Friday's headlines: schoolgirl rugby match called off after brawl involving players, spectators and reserves; child wellbeing in NZ rated among worst in the developed world; Cuba St Carnival cancelled for next year.
The New Zealand Herald says two Auckland schoolgirl rugby teams have been suspended after a brawl in which players were joined by spectators and reserves rushing in from the sideline.
The game between Mt Roskill Grammar and Glendowie College was called off eight minutes into the second half.
Also on the front page: a juror's misconduct is reported to have derailed a sex abuse trial involving two young complainants. The case has now been rescheduled.
And a bitter family row over a will may have been the catalyst for one of the worst gun rampages in British history.
The Dominion Post reports New Zealand is said to be a great place for children if their parents have a good income, live in a warm dry house and are well educated.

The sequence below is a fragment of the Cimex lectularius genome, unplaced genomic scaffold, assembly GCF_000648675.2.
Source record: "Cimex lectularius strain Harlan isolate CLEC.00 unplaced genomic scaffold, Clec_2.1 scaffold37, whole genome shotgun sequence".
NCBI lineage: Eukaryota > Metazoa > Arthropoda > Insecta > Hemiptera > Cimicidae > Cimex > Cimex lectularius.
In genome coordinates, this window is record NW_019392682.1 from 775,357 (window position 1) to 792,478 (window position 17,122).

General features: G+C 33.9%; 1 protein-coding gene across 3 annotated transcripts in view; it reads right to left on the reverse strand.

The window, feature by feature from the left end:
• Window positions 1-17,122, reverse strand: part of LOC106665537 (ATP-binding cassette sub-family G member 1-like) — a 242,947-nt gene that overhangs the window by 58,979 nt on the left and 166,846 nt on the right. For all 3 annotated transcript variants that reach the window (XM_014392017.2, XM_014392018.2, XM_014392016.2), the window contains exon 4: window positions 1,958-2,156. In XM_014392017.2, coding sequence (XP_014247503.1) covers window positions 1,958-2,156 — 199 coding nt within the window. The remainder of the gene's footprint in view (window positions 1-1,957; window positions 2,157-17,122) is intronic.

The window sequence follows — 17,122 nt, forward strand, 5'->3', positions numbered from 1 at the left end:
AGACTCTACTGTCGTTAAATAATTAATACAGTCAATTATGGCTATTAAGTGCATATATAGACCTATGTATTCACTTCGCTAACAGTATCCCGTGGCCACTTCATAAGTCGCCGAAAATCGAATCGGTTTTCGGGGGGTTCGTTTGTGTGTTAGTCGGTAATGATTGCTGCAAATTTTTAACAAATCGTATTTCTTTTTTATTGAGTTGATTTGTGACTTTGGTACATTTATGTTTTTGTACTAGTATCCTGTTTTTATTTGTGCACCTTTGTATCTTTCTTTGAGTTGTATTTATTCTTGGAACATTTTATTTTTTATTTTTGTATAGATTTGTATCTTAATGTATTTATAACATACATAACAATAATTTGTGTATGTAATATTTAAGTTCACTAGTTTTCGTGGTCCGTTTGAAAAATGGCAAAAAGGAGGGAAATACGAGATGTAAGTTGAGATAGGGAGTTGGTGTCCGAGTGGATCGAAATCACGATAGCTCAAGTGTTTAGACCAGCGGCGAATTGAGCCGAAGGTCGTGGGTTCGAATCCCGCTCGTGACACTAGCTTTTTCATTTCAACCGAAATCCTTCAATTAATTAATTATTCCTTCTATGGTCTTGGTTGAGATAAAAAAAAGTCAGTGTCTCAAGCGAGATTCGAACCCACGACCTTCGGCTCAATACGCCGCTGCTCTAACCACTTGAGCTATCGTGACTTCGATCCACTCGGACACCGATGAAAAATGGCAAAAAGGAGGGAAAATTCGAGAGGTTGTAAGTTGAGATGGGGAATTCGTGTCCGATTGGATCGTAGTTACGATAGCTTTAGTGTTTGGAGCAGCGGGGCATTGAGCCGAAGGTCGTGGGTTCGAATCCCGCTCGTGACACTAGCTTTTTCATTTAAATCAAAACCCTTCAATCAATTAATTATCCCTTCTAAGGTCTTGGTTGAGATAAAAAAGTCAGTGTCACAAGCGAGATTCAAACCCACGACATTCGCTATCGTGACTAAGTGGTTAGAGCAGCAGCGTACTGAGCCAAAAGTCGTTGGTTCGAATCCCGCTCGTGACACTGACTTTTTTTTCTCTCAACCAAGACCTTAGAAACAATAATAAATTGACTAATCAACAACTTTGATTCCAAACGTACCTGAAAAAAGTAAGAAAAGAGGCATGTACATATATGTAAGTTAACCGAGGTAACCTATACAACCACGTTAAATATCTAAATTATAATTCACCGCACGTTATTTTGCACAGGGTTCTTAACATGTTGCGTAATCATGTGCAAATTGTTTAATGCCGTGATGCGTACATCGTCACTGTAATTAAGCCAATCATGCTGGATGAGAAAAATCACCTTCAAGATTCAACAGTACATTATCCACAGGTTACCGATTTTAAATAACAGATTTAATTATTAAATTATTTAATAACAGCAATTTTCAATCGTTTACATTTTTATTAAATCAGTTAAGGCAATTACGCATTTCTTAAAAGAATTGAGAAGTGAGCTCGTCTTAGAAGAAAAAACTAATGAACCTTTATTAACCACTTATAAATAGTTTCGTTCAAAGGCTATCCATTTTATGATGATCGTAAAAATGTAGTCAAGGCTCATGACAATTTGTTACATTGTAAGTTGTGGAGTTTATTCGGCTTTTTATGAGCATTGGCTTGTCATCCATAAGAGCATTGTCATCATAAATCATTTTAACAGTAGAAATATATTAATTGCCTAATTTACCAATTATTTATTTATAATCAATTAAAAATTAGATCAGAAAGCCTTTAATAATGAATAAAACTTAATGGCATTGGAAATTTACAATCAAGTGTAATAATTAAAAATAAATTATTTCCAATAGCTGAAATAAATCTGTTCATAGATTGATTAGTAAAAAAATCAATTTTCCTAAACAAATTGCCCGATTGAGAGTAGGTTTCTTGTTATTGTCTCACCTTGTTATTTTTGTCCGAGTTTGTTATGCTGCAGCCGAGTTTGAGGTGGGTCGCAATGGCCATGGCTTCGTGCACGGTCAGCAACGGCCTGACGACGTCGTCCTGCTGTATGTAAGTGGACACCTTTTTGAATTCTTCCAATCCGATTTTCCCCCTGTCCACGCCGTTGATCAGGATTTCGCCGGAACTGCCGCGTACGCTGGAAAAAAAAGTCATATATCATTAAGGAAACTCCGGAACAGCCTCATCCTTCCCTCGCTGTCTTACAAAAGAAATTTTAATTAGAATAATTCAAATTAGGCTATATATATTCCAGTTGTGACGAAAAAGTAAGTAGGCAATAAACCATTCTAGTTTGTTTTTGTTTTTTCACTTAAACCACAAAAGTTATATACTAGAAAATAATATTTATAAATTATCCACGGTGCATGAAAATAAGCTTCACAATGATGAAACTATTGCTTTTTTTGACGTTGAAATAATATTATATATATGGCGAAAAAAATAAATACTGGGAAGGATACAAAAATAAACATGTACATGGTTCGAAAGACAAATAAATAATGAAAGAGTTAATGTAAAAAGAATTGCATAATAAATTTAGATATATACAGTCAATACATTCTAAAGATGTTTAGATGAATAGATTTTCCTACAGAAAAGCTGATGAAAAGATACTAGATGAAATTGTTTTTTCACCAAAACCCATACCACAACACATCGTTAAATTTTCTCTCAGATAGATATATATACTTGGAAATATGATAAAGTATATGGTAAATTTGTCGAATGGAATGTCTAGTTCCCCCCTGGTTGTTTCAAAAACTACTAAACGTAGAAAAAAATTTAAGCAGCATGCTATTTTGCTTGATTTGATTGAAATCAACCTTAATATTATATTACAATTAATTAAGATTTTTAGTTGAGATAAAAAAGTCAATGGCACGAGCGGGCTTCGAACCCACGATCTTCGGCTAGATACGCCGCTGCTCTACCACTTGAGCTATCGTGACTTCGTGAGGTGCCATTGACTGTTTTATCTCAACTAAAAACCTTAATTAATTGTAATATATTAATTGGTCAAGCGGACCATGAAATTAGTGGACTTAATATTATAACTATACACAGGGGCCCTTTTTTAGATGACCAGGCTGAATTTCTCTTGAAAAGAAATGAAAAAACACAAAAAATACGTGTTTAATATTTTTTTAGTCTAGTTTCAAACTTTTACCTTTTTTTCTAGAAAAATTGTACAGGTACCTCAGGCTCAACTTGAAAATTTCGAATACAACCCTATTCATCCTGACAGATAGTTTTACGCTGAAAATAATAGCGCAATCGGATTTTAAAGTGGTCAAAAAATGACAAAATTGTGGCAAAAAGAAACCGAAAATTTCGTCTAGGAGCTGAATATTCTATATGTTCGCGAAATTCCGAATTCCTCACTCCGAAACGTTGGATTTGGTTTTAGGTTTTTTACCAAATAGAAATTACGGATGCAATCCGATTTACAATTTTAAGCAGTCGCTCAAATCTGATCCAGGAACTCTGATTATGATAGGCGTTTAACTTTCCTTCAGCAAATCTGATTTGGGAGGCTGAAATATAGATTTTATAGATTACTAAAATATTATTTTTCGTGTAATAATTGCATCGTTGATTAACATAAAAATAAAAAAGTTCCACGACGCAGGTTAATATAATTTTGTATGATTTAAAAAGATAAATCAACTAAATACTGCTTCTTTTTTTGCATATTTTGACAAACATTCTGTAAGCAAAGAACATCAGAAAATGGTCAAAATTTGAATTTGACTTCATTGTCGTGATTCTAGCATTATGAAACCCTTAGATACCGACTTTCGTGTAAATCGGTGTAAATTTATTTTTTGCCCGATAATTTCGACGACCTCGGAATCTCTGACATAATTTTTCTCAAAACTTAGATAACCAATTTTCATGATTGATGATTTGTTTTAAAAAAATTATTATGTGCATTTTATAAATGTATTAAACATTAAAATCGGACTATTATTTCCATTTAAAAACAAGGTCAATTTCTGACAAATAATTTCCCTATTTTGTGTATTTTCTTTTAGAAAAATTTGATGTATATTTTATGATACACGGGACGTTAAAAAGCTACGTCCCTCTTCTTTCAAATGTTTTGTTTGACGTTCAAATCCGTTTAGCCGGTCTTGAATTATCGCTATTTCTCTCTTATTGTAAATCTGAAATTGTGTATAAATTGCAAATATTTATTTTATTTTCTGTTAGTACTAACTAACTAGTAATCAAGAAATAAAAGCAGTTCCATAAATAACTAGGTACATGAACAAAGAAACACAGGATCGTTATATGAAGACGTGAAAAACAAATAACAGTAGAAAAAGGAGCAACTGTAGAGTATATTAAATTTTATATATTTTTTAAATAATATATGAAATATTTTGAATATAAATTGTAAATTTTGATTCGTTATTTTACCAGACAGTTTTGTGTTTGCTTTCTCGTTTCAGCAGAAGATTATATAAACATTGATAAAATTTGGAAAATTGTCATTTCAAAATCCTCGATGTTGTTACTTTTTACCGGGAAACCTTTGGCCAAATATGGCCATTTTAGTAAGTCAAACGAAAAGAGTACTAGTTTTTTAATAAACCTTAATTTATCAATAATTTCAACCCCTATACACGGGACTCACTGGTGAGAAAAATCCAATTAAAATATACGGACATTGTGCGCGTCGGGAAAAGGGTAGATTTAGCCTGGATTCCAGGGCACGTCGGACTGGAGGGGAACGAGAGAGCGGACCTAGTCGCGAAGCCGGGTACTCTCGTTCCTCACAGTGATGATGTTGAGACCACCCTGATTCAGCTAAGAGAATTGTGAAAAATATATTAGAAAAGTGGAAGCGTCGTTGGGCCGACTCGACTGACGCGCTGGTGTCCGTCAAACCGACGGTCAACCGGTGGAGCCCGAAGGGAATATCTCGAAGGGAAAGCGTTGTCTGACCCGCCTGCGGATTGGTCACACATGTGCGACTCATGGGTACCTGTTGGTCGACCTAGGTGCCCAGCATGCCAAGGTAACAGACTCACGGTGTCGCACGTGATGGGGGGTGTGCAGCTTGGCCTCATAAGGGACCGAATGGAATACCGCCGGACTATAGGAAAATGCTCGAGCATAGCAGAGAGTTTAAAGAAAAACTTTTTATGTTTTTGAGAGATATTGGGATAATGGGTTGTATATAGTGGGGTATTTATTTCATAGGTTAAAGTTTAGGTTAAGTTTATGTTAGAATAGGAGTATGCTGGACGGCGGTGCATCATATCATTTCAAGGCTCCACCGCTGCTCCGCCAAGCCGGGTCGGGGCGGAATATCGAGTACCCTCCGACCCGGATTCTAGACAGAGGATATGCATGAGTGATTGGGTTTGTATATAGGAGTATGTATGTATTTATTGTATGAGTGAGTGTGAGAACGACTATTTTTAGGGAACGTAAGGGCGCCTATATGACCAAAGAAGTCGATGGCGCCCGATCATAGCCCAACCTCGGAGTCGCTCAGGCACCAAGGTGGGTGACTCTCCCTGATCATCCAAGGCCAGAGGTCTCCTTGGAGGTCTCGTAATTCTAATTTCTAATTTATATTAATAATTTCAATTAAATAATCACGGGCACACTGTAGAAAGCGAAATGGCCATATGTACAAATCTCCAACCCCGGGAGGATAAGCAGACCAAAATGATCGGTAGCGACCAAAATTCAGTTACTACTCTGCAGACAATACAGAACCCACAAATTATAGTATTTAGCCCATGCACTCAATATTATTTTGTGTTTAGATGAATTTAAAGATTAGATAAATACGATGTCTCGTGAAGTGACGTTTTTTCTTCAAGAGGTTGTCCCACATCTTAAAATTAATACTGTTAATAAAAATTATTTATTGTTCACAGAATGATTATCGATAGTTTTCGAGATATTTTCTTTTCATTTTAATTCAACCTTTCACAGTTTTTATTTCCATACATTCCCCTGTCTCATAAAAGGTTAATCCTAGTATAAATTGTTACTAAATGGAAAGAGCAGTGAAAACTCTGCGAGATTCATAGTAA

But among the rest, a new report indicates that child wellbeing is rated among the worst in the developed world.
Organisers say the Cuba St Carnival - described as "New Zealand's biggest street party" - has been cancelled for next year because Wellington City Council will not commit to funding it.
The annual Kaimanawa wild horse muster will now take place every two years because animal numbers are at more sustainable levels.
The Press reports on a New Zealand woman who hunkered down in a pub as the British taxi driver on his deadly rampage passed within 100 metres of her.
The other front page story is also from overseas: the paper's Fairfax correspondent Paul McGeough was on one of the Gaza aid ships when they were stormed by Israeli commandos. He was detained, deported and finally reached Istanbul on Wednesday, from where he reports on events surrounding the raid.
The Otago Daily Times says Health Minister Tony Ryall has announced that an out-moded neonatal intensive care unit at Dunedin Hospital and an acute mental health ward will be transformed through a funding injection of $24.4 million.
And a secret report which suggests closing 17 small racecourses throughout New Zealand, including several in Otago and Southland, is being criticised.